These will focus on movies from 1979 or earlier, some to be considered classics, some considerably less prestigious than classic. These will focus not only on the movie itself, but factors such as cultural relevance, how well the movie has stood the test of time, and how it was received originally. For the first movie in our new series of ‘Vintage Reviews’, I’ve chosen Marathon Man.

Marathon Man is a story about Babe (Dustin Hoffman), a grad student living in NYC. He is a History Major whose father committed suicide years earlier as a result of accusations made against him during the rampant McCarthyism of the 1950s. Babe has an older brother, Doc (Roy Scheider), who Babe thinks sells oil, but who is in fact a covert operative for the CIA. Doc is brought to town to meet with wanted Nazi War Criminal Szell. Played by film legend Laurence Olivier, Szell is in New York to claim millions of dollars worth of diamonds he has hidden in a safe deposit box.

Szell is convinced that he is going to be robbed of said diamonds as soon as he claims them from the bank. In fact he is convinced that not only will he be robbed, but that Doc will be the one to rob him. Believing his fortune in danger, Szell has Babe kidnapped and then proceeds to torture him in the famous “Dentist Scene”.

Now that is obviously a broad stroke, and describes only part of the movie as I don’t wish to ruin anything for those who haven’t seen it.

Upon it’s release in 1976, the movie was both a financial and critical success. Olivier’s performance was particularly praised and he would be nominated at the Oscars for ‘Best Actor in a Supporting Role’.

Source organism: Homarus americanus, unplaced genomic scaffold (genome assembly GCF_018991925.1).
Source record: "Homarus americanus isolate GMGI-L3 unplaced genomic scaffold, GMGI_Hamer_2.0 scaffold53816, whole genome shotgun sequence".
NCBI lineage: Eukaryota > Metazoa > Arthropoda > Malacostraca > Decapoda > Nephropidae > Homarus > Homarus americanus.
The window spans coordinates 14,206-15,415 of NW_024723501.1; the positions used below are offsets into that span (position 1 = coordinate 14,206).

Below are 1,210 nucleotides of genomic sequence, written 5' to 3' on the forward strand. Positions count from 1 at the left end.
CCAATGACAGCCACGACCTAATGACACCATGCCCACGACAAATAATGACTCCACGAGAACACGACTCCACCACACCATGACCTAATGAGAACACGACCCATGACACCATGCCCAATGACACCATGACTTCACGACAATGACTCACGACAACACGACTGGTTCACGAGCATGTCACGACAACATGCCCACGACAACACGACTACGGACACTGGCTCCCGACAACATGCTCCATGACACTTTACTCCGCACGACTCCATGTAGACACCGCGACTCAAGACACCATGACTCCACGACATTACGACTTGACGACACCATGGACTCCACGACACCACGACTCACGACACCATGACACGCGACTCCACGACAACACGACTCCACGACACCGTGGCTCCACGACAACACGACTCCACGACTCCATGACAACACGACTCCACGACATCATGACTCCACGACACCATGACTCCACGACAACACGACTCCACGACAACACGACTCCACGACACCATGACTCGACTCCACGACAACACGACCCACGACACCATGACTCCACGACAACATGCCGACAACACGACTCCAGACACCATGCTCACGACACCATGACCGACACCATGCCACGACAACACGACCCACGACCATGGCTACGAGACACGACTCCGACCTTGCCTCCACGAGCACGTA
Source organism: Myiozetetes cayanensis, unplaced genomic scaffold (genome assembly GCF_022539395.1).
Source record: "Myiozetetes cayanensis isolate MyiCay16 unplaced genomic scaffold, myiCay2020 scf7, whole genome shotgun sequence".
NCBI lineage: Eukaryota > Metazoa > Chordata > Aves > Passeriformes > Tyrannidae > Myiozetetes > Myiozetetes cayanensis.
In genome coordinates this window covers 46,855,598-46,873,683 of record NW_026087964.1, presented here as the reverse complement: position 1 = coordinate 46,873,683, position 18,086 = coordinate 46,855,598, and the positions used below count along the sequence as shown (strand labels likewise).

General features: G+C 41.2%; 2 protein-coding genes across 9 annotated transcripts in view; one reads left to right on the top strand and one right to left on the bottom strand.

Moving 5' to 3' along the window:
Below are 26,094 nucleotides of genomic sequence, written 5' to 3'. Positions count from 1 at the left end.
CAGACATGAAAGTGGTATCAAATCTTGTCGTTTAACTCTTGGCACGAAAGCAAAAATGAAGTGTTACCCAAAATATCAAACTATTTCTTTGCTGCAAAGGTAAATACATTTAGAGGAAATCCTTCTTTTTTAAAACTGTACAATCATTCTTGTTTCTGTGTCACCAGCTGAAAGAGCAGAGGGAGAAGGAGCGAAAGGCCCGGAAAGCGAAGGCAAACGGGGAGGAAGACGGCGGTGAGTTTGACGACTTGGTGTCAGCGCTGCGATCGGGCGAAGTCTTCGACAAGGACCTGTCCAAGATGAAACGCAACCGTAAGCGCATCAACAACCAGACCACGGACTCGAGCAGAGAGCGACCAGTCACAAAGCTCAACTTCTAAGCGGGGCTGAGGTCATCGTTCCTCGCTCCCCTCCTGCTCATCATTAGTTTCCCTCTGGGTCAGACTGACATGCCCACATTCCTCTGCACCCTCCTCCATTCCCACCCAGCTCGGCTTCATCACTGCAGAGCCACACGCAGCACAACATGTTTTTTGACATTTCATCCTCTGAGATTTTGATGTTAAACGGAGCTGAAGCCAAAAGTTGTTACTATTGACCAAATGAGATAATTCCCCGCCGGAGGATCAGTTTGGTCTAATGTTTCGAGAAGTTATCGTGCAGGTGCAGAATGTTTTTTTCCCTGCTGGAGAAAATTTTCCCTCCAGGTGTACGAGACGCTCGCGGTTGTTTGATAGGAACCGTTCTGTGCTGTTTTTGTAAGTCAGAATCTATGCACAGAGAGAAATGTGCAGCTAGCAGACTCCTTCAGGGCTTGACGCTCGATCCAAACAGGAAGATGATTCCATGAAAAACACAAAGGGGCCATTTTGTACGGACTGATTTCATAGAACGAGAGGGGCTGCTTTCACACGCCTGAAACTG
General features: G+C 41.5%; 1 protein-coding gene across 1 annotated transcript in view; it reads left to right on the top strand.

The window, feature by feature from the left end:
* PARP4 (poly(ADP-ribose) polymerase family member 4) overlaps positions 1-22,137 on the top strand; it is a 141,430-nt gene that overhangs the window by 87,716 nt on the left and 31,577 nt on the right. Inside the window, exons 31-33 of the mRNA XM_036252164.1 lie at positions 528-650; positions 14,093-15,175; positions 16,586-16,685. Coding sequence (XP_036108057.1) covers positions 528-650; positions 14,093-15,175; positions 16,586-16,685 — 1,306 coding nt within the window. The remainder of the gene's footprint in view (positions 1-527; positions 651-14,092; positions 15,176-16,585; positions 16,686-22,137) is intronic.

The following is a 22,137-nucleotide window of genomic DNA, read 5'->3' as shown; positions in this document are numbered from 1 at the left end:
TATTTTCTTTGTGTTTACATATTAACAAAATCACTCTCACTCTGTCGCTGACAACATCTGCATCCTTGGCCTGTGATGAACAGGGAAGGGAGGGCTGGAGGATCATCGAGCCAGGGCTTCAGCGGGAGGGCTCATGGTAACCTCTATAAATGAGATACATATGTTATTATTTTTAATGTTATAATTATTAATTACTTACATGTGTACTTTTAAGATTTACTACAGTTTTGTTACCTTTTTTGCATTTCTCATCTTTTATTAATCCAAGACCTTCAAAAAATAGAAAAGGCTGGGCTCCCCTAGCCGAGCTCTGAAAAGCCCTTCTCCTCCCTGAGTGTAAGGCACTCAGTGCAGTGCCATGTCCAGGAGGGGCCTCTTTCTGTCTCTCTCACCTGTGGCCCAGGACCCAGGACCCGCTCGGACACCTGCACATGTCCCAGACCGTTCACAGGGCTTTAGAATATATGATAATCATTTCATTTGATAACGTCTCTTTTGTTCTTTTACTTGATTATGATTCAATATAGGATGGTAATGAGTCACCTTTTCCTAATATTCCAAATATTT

His character, ‘Dr. Szell’ (based on Dr. Josef Mengele, head SS Doctor of Auschwitz) was ranked as villain #34 on the American Film Institute’s “100 Years… 100 Heroes and Villains” list. The film itself was ranked #50 on the “100 Years…100 Thrills” list.

Personally I felt the film holds up very well, and not all films from that period do. A lot of the thrillers from the late 70’s have become a bit dull in retrospect, but this one holds up nicely. The pacing has a good flow to it, which is no surprise with John Schlesinger (one of the most respected directors of the era) at the helm. It’s also always helpful when the writer of the novel adapts it himself for screen as William Goldman did here. It helps keep the themes of the story in check.

Though we are now a bit removed from hunting Nazi War criminals, as most are dead, the characters are still relevant and identifiable. We are again reminded, as in most films from this time, how New York really seemed to be the center of the world then. Now with the Internet and other technological advancements of the past 30 years, thing don’t seem so centralized anymore, but it gives a real presence here.

The cast is obviously phenomenal, Oliver being one of the most respected actors in the history of film, and Dustin Hoffman is always excellent. Plus you add Roy Scheider, who most of you will know as Sheriff Brody from Jaws, and you’ve got a real powerhouse trio up front.

A special treat for me was seeing a young William Devane, who I will always remember as ‘Secretary of Defense James Heller’ on 24.

Again, I highly recommend this movie, that is why I have tried not to spoil more than is necessary, but I can tell you there is much more to it, so it’s for sure worth a watch.

I give Marathon Man a 4 out of 5 Bears…